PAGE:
By Jennifer Copley (Last Updated June 22, 2012)
A review of the literature suggests that evidence for vitamin C’s role in anxiety reduction is largely anecdotal. In other words, lots of people who have tried it said that it worked for them, but there are no controlled studies directly testing its effects on anxiety. However, there are studies indicating that vitamin C may improve resilience to stress.
The Role of Vitamin C in Stress Reduction and Resilience
Vitamin C is critical to the synthesis of norepinephrine, a mood-regulating neurotransmitter. It is also a potent antioxidant, helping to protect the body against disease (Higdon & Drake, 2009).
The American Chemical Society (1999) found that vitamin C reduces body indicators of stress, such as stress hormone levels, adrenal gland enlargement, and thymus gland reduction. Although the study used animals, the researchers note that humans and animals have similar stress responses, including the release of corticoids by the adrenal glands (which can trigger a fight-or-flight response, and therefore a panic attack), as well as immune system suppression.
Other researchers have also found that vitamin C reduces physical and psychological stress in people. For example, Brody et al. (2002) found that vitamin C supplementation reduced physical signs of stress (cortisol levels, blood pressure) and psychological feelings of stress in human subjects engaging in stressful activities such as public speaking and doing difficult mental arithmetic. Also, Mazloom et al. (2013) found that vitamin C supplements decreased anxiety in diabetic patients and Wang et al. (2013) found that supplementing with vitamin C enhanced mood and reduced psychological distress among elderly patients in acute care hospitals (though many of these individuals suffered from vitamin deficiencies at the start of the study). In addition, evidence from other human studies indicates that vitamin C can help to support adrenal function and normalize cortisol levels (Head & Kelly, 2009).
Vitamin C for Anxiety
Chronic stress may reduce levels of vitamin C, and a vitamin C deficit may reduce immune function, causing further stress. According to Robert Jacob, PhD, most people don’t eat enough fruits and vegetables, so they fall far short of the amount of vitamin C they should consume each day (cited by the Washington University in St. Louis School of Medicine, 2011). Vitamin C levels can also be depleted in those who use aspirin frequently or take birth control pills (Higdon & Drake, 2009).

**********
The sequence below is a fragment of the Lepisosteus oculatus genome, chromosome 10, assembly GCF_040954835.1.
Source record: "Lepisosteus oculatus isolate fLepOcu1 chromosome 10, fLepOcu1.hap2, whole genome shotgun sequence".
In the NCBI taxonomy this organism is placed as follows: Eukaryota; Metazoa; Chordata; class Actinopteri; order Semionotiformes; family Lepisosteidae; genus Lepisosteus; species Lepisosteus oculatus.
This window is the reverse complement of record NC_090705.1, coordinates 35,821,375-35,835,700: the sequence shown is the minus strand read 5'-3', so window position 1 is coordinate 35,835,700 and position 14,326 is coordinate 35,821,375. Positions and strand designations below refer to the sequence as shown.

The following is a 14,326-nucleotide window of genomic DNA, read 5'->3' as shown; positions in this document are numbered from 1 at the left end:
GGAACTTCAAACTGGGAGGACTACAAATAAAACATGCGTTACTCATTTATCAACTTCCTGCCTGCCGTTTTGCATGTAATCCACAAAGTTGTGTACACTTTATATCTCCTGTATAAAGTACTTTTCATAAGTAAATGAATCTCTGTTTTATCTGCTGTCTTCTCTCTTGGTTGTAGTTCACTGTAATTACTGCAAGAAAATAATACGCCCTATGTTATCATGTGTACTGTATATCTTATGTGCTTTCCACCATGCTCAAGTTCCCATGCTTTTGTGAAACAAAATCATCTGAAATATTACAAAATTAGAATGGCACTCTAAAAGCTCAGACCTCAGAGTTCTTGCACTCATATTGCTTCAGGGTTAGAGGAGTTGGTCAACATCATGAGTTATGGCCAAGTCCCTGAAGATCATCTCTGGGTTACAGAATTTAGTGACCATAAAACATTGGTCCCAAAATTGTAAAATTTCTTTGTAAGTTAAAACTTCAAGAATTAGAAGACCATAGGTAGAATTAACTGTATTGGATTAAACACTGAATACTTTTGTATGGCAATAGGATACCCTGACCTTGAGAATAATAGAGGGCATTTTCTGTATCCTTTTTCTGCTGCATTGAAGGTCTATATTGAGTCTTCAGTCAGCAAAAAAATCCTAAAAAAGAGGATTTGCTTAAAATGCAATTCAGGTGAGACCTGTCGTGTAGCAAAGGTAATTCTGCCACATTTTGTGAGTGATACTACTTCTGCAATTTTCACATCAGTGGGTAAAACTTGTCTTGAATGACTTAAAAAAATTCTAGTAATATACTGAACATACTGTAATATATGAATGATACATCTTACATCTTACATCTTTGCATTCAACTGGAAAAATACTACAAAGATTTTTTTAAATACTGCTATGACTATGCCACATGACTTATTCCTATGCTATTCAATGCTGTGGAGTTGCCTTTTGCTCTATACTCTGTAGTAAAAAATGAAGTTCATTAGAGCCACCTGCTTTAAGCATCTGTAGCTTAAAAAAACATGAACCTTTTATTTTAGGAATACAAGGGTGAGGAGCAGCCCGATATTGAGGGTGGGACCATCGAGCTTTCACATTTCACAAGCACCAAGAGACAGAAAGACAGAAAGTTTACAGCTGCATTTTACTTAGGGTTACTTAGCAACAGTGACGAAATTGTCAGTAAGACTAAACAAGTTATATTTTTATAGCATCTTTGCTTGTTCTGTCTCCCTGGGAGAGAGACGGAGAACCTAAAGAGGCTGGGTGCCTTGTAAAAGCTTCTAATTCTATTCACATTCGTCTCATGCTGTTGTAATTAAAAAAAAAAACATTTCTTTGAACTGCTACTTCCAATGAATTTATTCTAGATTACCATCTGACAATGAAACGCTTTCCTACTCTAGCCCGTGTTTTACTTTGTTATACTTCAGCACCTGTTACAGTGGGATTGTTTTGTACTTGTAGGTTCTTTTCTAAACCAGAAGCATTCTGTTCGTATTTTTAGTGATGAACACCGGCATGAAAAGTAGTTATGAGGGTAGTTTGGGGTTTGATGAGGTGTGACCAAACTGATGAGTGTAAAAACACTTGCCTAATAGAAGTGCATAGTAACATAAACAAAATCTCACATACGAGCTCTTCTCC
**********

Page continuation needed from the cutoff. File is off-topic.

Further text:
Recommended daily intakes for vitamin C vary widely. The U.S. government’s National Academy of Sciences recommends a minimum of 75 mg for women and 90 mg for men, whereas the Linus Pauling Institute recommends at least 400 mg, which can be obtained by consuming at least 10 servings of fruits and vegetables daily or via a combination of fresh produce and supplements. Dr. Edmund J. Bourne (2005) recommends 1,000 mg of vitamin C per day with meals for adults who suffer from anxiety.
Vitamin C at recommended doses is safe for most people. However, some experts believe that large doses can interact with medications such as warfarin (Coumadin), so it’s a good idea to check with a doctor before supplementing, particularly if you take blood thinning medication (Higdon & Drake, 2009).
More Anxiety Supplements
This article is provided for informational purposes only and is not intended as a substitute for medical or psychiatric advice. Medical concerns should be referred to a qualified doctor.
- American Chemical Society (1999, August 23). “Scientists Say Vitamin C May Alleviate the Body’s Response To Stress.” ScienceDaily.com.
- Bourne, E.J., PhD. (2005). The Anxiety and Phobia Workbook. Oakland, CA: New Harbinger Publications.
- Brody, S.; Preut, R.; Schommer, K.; & Schürmeyer, T.H. (2002). “A Randomized Controlled Trial of High Dose Ascorbic Acid for Reduction of Blood Pressure, Cortisol, and Subjective Responses to Psychological Stress.” Psychopharmacology (Berlin), 159(3), 319-324.
- Head, K.A., ND, & Kelly, G.S., ND. (2009). “Nutrients and Botanicals for Treatment of Stress: Adrenal Fatigue, Neurotransmitter Imbalance, Anxiety, and Restless Sleep.” Alternative Medicine Review, 14(2), 116-140.
- Higdon, J., PhD (Original Writer), & Angelo, G., PhD (Updater, 2013). (Reviewed 2013, November, by B. Frei, PhD, and Michels, A. J., PhD). “Micronutrient Information Center: Vitamin C.” Linus Pauling Institute, LPI.OregonState.edu.
- Mazloom, Z.; Ekramzadeh, M.; & Hejazi, N. (2013). “Efficacy of Supplementary Vitamins C and E on Anxiety, Depression and Stress in Type 2 Diabetic Patients: A Randomized, Single-Blind, Placebo-Controlled Trial.” Pakistan Journal of Biological Sciences, 16(22), 1597-600.
- Wang, Y.; Liu, X. J.; Robitaille, L.; Eintracht, S.; MacNamara, E.; Hoffer, L. J. (2013). “Effects of Vitamin C and Vitamin D Administration on Mood and Distress in Acutely Hospitalized Patients.“ American Journal of Clinical Nutrition, 98(3), 705-11.Washington University in St. Louis School of Medicine. (2011). “Stress, Nutrition, and Immunity.” Being Well, Winter 2011. MedSchoolHR.WUSTL.edu.
- Washington University in St. Louis School of Medicine. (2011). “Stress, Nutrition, and Immunity.” Being Well, Winter 2011. MedSchoolHR.WUSTL.edu.